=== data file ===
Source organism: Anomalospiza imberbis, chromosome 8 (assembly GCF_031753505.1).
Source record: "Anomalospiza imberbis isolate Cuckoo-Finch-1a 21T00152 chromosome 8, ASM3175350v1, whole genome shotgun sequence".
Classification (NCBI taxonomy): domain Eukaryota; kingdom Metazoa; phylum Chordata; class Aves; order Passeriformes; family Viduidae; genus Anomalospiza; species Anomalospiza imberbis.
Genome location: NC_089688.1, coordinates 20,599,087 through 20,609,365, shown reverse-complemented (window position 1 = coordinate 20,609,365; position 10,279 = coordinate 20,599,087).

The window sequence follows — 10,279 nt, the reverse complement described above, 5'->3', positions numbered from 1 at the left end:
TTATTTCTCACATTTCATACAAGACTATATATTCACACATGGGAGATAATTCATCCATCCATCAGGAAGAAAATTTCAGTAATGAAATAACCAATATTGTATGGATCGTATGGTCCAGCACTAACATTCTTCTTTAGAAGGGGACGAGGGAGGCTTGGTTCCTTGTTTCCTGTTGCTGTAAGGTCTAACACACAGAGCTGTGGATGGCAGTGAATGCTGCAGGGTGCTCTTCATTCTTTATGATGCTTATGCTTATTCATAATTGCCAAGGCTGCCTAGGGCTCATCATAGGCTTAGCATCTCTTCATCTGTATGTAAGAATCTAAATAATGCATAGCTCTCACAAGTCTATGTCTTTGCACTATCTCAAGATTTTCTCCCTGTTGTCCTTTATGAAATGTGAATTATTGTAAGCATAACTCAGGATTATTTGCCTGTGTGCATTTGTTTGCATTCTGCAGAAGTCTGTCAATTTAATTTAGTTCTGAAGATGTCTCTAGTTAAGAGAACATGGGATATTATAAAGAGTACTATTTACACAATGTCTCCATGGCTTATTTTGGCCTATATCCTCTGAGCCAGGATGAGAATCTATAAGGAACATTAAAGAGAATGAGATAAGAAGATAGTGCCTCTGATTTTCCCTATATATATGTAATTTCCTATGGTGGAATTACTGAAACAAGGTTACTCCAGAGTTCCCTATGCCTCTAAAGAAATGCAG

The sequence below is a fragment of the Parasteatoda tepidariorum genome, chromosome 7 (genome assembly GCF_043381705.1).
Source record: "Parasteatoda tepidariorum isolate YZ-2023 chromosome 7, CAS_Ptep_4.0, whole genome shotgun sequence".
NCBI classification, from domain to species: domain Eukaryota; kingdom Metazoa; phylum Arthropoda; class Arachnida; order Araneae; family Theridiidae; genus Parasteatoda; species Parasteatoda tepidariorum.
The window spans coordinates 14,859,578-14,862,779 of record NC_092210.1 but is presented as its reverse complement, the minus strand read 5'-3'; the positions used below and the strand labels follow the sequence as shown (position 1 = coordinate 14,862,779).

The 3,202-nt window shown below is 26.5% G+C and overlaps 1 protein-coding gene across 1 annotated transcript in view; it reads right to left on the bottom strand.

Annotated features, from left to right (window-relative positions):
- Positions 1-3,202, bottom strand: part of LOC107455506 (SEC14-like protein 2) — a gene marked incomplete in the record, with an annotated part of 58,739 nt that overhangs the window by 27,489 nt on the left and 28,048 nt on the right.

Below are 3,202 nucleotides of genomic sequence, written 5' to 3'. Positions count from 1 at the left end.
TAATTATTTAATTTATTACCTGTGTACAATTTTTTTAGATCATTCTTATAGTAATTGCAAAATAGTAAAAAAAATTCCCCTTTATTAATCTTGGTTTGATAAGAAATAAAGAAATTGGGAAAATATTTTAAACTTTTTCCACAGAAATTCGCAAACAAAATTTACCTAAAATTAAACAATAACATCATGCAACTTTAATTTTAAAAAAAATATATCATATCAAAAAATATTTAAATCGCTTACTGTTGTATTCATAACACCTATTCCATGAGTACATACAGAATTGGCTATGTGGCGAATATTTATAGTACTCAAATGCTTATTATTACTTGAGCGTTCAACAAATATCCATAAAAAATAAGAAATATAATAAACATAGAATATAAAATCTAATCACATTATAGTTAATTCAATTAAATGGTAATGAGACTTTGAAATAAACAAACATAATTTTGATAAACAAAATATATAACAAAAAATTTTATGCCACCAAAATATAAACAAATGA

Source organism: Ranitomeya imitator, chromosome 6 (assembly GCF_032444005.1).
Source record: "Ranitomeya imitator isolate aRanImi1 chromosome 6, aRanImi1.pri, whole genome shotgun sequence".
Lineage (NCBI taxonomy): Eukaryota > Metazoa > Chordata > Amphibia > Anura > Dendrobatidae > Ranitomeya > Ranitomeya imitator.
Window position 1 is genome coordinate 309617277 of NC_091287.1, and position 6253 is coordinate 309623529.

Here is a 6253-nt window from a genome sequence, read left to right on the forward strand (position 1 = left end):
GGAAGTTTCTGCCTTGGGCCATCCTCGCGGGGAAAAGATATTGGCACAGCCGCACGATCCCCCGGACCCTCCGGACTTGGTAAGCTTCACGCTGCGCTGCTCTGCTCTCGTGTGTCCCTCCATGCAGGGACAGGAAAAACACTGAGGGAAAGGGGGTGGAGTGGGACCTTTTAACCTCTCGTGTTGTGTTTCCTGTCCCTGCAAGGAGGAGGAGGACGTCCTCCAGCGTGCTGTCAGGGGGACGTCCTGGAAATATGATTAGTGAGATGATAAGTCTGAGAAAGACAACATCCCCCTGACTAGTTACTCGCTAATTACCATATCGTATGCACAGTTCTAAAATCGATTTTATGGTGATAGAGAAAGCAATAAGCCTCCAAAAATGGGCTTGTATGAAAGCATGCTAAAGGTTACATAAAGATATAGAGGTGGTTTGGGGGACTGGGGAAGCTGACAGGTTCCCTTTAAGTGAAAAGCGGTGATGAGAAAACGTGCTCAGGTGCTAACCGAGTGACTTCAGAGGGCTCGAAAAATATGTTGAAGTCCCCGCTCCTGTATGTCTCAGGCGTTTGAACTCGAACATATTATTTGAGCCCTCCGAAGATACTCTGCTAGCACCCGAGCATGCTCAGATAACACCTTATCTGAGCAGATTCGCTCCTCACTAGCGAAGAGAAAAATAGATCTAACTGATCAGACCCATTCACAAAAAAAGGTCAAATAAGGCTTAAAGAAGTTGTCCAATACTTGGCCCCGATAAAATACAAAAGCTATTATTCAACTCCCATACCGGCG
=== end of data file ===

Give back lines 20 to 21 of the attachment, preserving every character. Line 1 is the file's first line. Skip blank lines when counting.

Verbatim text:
Here is a 6253-nt window from a genome sequence, read left to right on the forward strand (position 1 = left end):
GGAAGTTTCTGCCTTGGGCCATCCTCGCGGGGAAAAGATATTGGCACAGCCGCACGATCCCCCGGACCCTCCGGACTTGGTAAGCTTCACGCTGCGCTGCTCTGCTCTCGTGTGTCCCTCCATGCAGGGACAGGAAAAACACTGAGGGAAAGGGGGTGGAGTGGGACCTTTTAACCTCTCGTGTTGTGTTTCCTGTCCCTGCAAGGAGGAGGAGGACGTCCTCCAGCGTGCTGTCAGGGGGACGTCCTGGAAATATGATTAGTGAGATGATAAGTCTGAGAAAGACAACATCCCCCTGACTAGTTACTCGCTAATTACCATATCGTATGCACAGTTCTAAAATCGATTTTATGGTGATAGAGAAAGCAATAAGCCTCCAAAAATGGGCTTGTATGAAAGCATGCTAAAGGTTACATAAAGATATAGAGGTGGTTTGGGGGACTGGGGAAGCTGACAGGTTCCCTTTAAGTGAAAAGCGGTGATGAGAAAACGTGCTCAGGTGCTAACCGAGTGACTTCAGAGGGCTCGAAAAATATGTTGAAGTCCCCGCTCCTGTATGTCTCAGGCGTTTGAACTCGAACATATTATTTGAGCCCTCCGAAGATACTCTGCTAGCACCCGAGCATGCTCAGATAACACCTTATCTGAGCAGATTCGCTCCTCACTAGCGAAGAGAAAAATAGATCTAACTGATCAGACCCATTCACAAAAAAAGGTCAAATAAGGCTTAAAGAAGTTGTCCAATACTTGGCCCCGATAAAATACAAAAGCTATTATTCAACTCCCATACCGGCG